Midway through the premiere episode of The Hunt for the Trump Tapes, host Tom Arnold, who recently filed a police report against The Apprentice producer Mark Burnett over an alleged scuffle the two got into, addresses one of several hidden cameras in a hotel room. “They could go to prison for life and be fined hundreds of millions of dollars,” he says of two “transparency activists” he’s about to meet to discuss audio recordings of Donald Trump saying awful things. A cut from another hidden camera then shows Arnold playing with, and nearly knocking over, a potted plant.
His “writing assistant” Jacob, monitoring the situation from a van parked outside the hotel, asks aloud, “What are you doing?” It’s a rather simple, though pointed, question for Arnold in this scene, but it also applies to The Hunt for the Trump Tapes as a whole. What is the 59-year-old comedian doing in his new series, exactly? The title offers a succinct description of what the Viceland show aims to do: uncover the many, long-rumored tapes of the president saying repugnant/possibly racist things. But is Arnold the right person for the job?
Unsurprisingly, he’s not, though Hunt recognizes this quite quickly and proceeds as if Arnold’s foray into gonzo journalism is more of an oblivious safari. Going back to the hotel room sequence, Jacob’s commentary there illustrates this point rather beautifully. “I don’t really understand. There’s some kind of disconnect here,” he says out in the van. “I’m here to surveil and protect him? If this gets out of hand, I can make some calls but I don’t know if it’s going to make much of a difference.” Meanwhile, the scene cuts to Arnold in the hotel room, making a jerk off motion toward the camera.
Therein lies the rub at the heart of Hunt, an eight-episode (the first two were made available for review) investigation that isn’t really an investigation at all. Yes, Arnold and his team manage to interview previous Apprentice contestant and magician Penn Jillette, who happily offers a few anecdotes from his time on the set with Trump. Yes, they also track down and confront the reality television star turned Trump’s Celebrity Apprentice replacement, Arnold Schwarzenegger, who refused to do a sit-down interview with Arnold for the program. These and other exchanges, planned and otherwise, add to the greater portrait that Hunt is trying to paint, but it turns out the painting looks more like Arnold than his intended subject.
In a way, all of this is by design. Arnold and his producing team, especially Jonathan Karsh and writer John Platt, both of whom hail from the world of reality television, surely knew that Hunt would probably never find a smoking gun. Or, at least Karsh and Platt knew this. As for Arnold, like Sacha Baron Cohen and many other politically-minded comedians, he has used Trump’s presidency to reinvigorate his career throughout the past couple of years. Some, like late night hosts Jimmy Kimmel and Samantha Bee, have seen this work to their advantage. Others, like Cohen, have seen viral moments turn into potential lawsuits.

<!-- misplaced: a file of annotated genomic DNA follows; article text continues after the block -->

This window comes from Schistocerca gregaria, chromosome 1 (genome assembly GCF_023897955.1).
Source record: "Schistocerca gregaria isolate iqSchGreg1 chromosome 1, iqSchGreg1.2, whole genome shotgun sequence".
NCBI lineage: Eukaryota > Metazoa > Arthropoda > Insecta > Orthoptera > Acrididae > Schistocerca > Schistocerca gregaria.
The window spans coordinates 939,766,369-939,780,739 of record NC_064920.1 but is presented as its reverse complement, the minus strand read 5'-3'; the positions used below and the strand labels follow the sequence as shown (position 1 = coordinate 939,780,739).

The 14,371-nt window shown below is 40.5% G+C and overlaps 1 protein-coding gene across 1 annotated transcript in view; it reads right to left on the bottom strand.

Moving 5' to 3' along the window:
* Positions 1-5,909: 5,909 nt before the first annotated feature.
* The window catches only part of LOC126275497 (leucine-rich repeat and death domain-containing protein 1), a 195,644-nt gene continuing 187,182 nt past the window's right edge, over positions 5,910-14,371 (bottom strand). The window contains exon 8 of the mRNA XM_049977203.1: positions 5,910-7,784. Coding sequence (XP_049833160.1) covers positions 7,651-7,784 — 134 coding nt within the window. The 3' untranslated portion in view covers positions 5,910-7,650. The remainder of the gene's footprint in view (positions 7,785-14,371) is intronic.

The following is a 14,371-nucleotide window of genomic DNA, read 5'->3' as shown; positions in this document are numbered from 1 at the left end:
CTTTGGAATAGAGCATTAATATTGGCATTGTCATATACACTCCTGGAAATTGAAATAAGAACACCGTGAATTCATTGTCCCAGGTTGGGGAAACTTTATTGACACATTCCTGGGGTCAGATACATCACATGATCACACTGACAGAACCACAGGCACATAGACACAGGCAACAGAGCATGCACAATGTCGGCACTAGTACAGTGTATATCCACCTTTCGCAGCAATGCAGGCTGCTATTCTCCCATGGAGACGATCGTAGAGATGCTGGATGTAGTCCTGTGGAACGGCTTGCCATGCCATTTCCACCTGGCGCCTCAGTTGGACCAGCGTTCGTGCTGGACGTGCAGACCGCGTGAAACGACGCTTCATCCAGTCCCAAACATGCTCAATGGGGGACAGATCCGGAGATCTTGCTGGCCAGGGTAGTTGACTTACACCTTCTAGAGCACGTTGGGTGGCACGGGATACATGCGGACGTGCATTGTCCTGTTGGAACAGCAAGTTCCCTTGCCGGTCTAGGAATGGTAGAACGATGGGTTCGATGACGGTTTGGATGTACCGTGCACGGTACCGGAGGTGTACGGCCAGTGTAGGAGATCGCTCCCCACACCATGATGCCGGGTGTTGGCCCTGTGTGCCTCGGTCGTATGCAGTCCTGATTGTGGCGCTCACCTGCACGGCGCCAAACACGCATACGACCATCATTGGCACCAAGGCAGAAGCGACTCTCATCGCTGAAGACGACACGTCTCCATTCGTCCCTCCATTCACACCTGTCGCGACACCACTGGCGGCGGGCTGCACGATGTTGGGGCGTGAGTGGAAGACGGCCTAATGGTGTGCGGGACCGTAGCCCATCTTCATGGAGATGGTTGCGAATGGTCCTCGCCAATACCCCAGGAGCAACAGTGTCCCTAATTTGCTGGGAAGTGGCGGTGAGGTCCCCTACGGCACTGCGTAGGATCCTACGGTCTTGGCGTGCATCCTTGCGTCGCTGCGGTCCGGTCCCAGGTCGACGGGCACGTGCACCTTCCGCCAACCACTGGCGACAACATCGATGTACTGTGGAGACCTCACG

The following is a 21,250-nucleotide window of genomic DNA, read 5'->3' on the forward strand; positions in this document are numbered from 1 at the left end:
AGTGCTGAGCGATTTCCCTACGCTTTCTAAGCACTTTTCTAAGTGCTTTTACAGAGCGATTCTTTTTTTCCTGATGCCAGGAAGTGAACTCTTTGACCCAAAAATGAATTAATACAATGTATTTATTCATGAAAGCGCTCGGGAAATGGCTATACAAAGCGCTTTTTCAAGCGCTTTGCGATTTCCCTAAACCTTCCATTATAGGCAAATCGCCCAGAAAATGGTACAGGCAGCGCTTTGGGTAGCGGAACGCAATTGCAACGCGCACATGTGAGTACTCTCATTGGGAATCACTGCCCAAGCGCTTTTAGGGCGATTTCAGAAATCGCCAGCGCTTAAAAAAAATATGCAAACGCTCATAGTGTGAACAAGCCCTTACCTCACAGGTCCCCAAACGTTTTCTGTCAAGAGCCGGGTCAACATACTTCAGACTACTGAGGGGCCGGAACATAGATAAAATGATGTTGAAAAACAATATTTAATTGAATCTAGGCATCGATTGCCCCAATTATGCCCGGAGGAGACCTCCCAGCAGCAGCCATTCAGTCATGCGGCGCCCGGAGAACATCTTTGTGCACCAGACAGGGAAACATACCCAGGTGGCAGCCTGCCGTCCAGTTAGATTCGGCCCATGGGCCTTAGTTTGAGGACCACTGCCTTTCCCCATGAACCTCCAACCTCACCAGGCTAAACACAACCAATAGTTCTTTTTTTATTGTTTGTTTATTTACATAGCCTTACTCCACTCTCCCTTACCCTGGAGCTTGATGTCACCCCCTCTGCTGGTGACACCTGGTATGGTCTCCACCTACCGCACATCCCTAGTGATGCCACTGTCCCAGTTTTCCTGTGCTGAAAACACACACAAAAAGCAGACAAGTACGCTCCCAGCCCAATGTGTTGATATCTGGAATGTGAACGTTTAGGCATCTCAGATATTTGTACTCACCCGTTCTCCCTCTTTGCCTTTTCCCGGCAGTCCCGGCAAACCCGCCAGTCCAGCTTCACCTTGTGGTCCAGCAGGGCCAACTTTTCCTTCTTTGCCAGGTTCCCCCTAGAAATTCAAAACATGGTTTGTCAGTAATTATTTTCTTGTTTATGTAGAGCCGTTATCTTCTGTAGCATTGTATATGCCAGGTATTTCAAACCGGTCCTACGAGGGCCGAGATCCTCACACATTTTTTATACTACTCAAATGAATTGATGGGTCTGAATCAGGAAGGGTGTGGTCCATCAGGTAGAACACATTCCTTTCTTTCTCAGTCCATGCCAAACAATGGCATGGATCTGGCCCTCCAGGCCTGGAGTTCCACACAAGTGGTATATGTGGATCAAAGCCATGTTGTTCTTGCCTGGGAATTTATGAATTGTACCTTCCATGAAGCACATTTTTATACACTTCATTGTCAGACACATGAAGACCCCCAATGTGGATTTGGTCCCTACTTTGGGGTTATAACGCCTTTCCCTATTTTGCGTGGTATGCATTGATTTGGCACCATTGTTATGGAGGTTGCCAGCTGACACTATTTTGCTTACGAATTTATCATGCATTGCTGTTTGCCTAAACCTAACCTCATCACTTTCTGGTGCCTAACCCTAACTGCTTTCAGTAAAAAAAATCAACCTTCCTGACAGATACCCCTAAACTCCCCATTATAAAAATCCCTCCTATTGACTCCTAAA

So where does Arnold’s Hunt fall on this spectrum? The sheer ridiculousness of it all, be it the show itself or the comedian’s long-running promotional tour (which may or may not include the aforementioned pre-Emmys party fight with Burnett), pushes it far into Who Is America? territory. But unlike Cohen’s latest attempt to capitalize on the character-driven “gotchya” comedy that first made him famous, Arnold at least seems to be playing himself. The same cannot be said for everyone and everything else around him, from his “writing assistant” to the many houses he supposedly lives in, as teased by each episode’s cold open. The fake homes, which include a castle and a tower, are an all-too-obvious joke. Jacob’s sidekick-esque role also feels somewhat contrived, though more for the jokes strewn throughout each episode — as opposed to the titular “hunt.”
An important clue comes in the form of a Curb Your Enthusiasm reference in the show’s official logline, which describes it as a combination of Larry David’s program and the famously serious All the President’s Men. Hunt has far more Curb than President’s Men in it, and the logline itself admits as much. “As Arnold’s potentially quixotic search among the powerful people who may have or know of these tapes unfolds,” it reads, “the series becomes a funhouse mirror snapshot of our current media and political landscape.” Nix the “potentially” from “quixotic” and add political comedy to the “landscape” alluded to in the end and eureka! We’ve got a description of Arnold’s show (and his intentions) that is more accurate than its writers probably intended.
The first two episodes of ‘The Hunt for the Trump Tapes with Tom Arnold’ premiere tonight at 10:30 p.m. ET on Viceland.